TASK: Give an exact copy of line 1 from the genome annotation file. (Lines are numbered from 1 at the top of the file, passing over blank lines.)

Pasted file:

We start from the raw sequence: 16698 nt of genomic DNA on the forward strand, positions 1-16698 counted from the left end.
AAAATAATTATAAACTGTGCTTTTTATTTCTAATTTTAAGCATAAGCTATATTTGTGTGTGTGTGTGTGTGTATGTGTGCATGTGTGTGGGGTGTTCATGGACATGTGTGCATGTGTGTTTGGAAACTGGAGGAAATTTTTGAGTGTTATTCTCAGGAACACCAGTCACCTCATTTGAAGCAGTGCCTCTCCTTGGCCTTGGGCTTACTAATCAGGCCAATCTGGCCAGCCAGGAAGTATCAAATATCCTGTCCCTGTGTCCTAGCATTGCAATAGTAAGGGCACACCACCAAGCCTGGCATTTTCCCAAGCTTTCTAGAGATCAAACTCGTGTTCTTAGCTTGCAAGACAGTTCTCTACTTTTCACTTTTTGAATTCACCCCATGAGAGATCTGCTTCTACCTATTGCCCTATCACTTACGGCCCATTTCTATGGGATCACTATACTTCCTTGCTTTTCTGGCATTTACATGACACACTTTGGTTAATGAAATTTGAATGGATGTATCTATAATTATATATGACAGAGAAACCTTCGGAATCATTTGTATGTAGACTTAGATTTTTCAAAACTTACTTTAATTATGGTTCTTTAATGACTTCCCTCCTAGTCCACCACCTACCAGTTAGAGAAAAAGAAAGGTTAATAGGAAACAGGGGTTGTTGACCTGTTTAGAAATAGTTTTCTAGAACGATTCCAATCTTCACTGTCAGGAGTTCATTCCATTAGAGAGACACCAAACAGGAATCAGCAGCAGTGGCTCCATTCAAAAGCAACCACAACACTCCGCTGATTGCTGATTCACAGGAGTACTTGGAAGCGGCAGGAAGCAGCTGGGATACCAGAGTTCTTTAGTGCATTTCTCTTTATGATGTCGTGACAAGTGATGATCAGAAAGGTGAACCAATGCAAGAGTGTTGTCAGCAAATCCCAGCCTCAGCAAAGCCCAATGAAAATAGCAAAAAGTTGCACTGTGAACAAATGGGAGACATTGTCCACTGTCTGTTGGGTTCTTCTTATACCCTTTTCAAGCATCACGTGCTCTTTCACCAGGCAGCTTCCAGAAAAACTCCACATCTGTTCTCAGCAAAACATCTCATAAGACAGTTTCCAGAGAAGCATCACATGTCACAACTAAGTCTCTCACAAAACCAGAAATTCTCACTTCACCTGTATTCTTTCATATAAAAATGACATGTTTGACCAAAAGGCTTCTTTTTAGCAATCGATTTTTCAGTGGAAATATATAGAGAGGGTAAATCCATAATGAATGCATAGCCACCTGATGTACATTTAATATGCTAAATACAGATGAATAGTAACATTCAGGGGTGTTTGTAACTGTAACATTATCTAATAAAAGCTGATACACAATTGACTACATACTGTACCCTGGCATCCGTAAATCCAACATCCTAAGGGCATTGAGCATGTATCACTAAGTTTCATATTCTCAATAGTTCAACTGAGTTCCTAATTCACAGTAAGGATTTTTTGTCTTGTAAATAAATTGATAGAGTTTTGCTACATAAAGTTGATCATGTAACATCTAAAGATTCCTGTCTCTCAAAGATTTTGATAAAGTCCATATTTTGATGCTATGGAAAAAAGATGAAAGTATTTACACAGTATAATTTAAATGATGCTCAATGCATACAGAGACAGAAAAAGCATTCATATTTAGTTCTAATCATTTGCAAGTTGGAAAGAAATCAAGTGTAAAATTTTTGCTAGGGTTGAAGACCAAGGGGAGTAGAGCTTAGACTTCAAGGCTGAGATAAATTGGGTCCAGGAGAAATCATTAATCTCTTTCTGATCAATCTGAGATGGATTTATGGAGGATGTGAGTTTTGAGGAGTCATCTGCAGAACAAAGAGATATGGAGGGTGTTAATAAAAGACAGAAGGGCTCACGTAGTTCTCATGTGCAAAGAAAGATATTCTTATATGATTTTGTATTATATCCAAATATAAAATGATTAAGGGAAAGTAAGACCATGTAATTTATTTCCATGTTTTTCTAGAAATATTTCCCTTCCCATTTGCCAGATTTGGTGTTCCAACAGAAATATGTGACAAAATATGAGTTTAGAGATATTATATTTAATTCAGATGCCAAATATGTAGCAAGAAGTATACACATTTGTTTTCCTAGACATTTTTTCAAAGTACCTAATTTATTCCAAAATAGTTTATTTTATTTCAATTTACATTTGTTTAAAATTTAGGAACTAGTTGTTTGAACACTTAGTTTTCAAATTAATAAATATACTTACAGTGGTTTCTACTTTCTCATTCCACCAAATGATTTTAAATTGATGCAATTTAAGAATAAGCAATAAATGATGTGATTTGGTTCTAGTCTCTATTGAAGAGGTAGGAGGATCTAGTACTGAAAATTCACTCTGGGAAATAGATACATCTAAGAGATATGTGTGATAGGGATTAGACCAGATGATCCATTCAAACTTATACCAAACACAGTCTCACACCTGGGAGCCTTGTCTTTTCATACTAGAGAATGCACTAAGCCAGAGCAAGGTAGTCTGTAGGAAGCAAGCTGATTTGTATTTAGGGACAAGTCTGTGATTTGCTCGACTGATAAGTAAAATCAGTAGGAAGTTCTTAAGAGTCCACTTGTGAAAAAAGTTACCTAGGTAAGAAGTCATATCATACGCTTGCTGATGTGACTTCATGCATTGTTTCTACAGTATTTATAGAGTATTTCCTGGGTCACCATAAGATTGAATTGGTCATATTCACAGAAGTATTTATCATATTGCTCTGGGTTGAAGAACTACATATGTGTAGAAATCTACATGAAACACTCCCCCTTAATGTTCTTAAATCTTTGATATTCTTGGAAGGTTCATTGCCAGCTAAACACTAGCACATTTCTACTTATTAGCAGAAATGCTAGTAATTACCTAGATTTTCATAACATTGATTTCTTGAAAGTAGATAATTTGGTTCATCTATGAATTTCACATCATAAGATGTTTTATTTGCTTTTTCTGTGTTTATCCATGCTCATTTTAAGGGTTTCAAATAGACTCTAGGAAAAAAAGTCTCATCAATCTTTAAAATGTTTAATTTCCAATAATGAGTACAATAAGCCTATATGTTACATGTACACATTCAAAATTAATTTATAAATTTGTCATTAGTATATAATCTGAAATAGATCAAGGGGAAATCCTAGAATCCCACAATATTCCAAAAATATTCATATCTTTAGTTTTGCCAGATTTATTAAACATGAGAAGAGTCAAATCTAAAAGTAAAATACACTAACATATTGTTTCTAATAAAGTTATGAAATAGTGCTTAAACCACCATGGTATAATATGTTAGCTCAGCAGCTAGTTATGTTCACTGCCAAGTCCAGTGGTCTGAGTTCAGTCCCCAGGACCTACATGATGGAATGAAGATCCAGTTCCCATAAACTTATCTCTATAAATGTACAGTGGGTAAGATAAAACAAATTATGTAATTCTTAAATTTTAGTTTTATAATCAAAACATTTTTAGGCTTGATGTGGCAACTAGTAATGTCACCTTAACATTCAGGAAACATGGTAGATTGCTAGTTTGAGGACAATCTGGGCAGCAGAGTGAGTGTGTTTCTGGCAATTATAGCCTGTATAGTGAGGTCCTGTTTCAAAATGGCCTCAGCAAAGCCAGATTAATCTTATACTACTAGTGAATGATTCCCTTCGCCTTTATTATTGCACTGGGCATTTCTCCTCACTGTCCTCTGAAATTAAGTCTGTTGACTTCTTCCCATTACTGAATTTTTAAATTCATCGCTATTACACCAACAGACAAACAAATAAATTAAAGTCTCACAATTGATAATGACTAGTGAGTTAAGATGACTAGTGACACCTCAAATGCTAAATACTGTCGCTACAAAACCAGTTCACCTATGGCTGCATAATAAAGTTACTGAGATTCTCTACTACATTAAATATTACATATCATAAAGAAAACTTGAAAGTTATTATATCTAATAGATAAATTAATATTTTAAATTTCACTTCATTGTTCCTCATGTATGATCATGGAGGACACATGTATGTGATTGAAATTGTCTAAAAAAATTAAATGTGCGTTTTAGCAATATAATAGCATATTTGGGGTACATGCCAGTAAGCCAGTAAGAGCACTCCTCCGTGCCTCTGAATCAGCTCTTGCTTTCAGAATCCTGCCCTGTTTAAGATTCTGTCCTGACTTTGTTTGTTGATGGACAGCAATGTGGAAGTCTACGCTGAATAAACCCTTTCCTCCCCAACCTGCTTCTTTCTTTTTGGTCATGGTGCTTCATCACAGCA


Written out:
We start from the raw sequence: 16698 nt of genomic DNA on the forward strand, positions 1-16698 counted from the left end.